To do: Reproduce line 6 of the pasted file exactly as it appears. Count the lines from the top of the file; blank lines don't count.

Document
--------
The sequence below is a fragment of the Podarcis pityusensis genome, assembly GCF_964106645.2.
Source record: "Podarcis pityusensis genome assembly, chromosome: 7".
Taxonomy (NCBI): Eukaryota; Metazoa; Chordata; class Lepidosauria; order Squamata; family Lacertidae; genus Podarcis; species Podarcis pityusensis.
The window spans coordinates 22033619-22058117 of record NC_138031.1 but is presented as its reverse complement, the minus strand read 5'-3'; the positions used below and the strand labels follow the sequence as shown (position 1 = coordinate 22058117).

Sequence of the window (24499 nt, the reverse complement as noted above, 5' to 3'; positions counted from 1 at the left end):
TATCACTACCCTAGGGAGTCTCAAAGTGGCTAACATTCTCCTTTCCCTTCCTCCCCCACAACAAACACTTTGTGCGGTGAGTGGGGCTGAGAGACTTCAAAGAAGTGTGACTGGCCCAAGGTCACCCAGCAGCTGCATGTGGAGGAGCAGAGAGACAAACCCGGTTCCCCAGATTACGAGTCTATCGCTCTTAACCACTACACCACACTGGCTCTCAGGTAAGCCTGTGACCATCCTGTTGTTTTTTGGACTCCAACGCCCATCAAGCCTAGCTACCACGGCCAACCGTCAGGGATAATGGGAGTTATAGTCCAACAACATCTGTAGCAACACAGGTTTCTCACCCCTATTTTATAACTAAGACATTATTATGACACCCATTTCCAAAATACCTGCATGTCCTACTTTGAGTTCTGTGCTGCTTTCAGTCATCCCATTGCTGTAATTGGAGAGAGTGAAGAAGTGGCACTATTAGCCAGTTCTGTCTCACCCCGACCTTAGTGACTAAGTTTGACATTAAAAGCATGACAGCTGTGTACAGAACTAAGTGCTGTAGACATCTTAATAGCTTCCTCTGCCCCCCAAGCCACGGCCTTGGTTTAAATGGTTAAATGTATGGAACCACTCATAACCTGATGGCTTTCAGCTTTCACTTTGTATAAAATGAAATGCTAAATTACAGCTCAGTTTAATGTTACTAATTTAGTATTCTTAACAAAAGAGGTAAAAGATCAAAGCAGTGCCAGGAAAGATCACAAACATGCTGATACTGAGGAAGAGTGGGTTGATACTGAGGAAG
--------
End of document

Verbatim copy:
TATCACTACCCTAGGGAGTCTCAAAGTGGCTAACATTCTCCTTTCCCTTCCTCCCCCACAACAAACACTTTGTGCGGTGAGTGGGGCTGAGAGACTTCAAAGAAGTGTGACTGGCCCAAGGTCACCCAGCAGCTGCATGTGGAGGAGCAGAGAGACAAACCCGGTTCCCCAGATTACGAGTCTATCGCTCTTAACCACTACACCACACTGGCTCTCAGGTAAGCCTGTGACCATCCTGTTGTTTTTTGGACTCCAACGCCCATCAAGCCTAGCTACCACGGCCAACCGTCAGGGATAATGGGAGTTATAGTCCAACAACATCTGTAGCAACACAGGTTTCTCACCCCTATTTTATAACTAAGACATTATTATGACACCCATTTCCAAAATACCTGCATGTCCTACTTTGAGTTCTGTGCTGCTTTCAGTCATCCCATTGCTGTAATTGGAGAGAGTGAAGAAGTGGCACTATTAGCCAGTTCTGTCTCACCCCGACCTTAGTGACTAAGTTTGACATTAAAAGCATGACAGCTGTGTACAGAACTAAGTGCTGTAGACATCTTAATAGCTTCCTCTGCCCCCCAAGCCACGGCCTTGGTTTAAATGGTTAAATGTATGGAACCACTCATAACCTGATGGCTTTCAGCTTTCACTTTGTATAAAATGAAATGCTAAATTACAGCTCAGTTTAATGTTACTAATTTAGTATTCTTAACAAAAGAGGTAAAAGATCAAAGCAGTGCCAGGAAAGATCACAAACATGCTGATACTGAGGAAGAGTGGGTTGATACTGAGGAAG